As the spread of a new disease continues to occupy the nation’s attention, local officials are working to educate and reassure residents.

“We have to take it seriously — we live in a global world,” said Cynthia Tiblow. “In a matter of 12 hours you can be from China to Kansas City. So no matter what the situation, you have to be aware.”

Tiblow is the director of infection prevention at AdventHealth Ottawa, one of the many Franklin County entities working to maintain a state of readiness in the region amid rising reports of novel coronavirus, a new strain of a known virus that has resulted in 9,800 cases and caused 200 deaths worldwide, according to the Centers for Disease Control and Prevention.

The Kansas Department of Health and Environment announced earlier this week it is investigating a possible case of novel coronavirus in Douglas County. KHDE officials said the patient returned to the United States within the past two weeks after being in Wuhan City, China, the location where the outbreak of the coronavirus started in December 2019. Specimens from the patient have been sent to the CDC, and results will likely be returned this weekend.

Ottawa University administration contacted students and staff with an update earlier this week, reporting the school has canceled a planned faculty trip to China and is continuing to monitor the situation carefully.

“I have asked key leadership to prepare plans in the event that this becomes a much bigger problem than it currently is for the security and health of our students, faculty, and employees as well as our vendors and friends,” said Kevin Eichner, OU chancellor. “We are considering our options for how to continue educating our students via Blackboard and online in the unlikely event that we might have to cancel face to face classes, meetings, and the like.”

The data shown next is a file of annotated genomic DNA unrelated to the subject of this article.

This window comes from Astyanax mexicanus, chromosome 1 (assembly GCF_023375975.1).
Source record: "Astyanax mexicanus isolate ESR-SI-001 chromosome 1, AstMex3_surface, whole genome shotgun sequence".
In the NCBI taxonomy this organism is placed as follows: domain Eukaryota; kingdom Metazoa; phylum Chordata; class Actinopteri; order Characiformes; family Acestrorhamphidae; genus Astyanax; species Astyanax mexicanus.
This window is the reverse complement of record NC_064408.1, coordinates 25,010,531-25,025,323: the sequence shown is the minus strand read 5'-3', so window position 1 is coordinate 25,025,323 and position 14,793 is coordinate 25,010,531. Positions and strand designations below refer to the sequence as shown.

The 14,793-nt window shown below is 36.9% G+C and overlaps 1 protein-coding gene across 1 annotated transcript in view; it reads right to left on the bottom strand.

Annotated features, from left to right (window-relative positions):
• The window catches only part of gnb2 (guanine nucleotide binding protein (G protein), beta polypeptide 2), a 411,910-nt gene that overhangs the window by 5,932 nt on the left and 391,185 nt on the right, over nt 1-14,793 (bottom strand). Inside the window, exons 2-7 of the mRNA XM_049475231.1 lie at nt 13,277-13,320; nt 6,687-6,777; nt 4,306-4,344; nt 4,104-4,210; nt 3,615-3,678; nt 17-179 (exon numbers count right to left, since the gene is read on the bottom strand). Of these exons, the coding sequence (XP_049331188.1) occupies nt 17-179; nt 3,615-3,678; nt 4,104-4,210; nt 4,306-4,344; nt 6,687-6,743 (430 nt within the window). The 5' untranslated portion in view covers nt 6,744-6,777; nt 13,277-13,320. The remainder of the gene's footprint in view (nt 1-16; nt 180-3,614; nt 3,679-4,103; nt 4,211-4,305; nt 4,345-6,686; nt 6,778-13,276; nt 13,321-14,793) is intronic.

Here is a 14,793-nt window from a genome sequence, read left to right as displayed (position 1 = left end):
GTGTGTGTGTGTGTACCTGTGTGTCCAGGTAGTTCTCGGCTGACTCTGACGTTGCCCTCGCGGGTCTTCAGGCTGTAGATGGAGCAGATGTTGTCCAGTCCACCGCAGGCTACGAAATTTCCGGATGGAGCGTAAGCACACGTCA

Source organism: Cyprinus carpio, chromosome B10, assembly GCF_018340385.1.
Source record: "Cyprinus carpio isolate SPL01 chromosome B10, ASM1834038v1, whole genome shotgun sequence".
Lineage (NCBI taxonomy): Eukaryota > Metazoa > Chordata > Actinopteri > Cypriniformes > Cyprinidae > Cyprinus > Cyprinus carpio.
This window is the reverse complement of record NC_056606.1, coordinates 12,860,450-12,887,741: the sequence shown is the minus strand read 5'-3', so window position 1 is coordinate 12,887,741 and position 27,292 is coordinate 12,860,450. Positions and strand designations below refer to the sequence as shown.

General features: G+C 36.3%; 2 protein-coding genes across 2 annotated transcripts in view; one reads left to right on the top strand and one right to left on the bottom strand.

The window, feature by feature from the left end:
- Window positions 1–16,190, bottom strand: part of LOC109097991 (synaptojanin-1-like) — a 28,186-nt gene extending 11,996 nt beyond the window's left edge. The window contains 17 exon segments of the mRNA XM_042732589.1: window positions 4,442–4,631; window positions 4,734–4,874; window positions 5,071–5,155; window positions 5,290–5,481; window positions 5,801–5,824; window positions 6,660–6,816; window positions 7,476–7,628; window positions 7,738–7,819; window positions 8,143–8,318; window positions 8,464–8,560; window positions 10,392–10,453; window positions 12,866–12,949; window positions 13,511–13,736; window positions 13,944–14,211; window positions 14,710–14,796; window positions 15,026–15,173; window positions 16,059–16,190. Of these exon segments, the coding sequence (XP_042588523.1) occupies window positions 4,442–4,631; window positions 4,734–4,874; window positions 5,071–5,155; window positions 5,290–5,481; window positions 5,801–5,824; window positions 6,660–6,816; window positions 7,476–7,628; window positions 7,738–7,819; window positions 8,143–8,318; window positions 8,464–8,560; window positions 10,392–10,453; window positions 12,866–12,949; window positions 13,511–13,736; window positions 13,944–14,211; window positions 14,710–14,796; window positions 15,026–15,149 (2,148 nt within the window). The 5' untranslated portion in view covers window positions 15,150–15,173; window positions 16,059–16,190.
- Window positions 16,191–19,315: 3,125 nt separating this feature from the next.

Signs and precautions

The 2019 novel coronavirus spreads through the air when an infected person coughs or sneezes, according to KDHE officials. Symptoms typically appear within two to 14 days after exposure and consist of fever, cough, runny nose and difficulty breathing. Individuals considered to be at risk are those who have traveled to Wuhan City, Hubei Province, China, or those who have been in contact with a person infected by the coronavirus.

Fortunately, the disease presents a very low risk to Franklin County residents.

“As of this date, the risk of transmission in the United States is extremely low,” said Midge Ransom, Franklin County Health Department director, said in a recent release. “Wash your hands frequently, cover your cough, and standard cleaning precautions to reduce the spread of all diseases.”

Ransom and Tiblow also recommend taking this time to get a flu shot, as influenza represents a statistically greater threat to residents than coronavirus at this time.

“We've had 54 pediatric deaths — and so far 8,200 total deaths — from influenza just this year,” Tiblow said. “That makes it scarier to me. Even though coronavirus is serious, influenza is still scarier at this time.”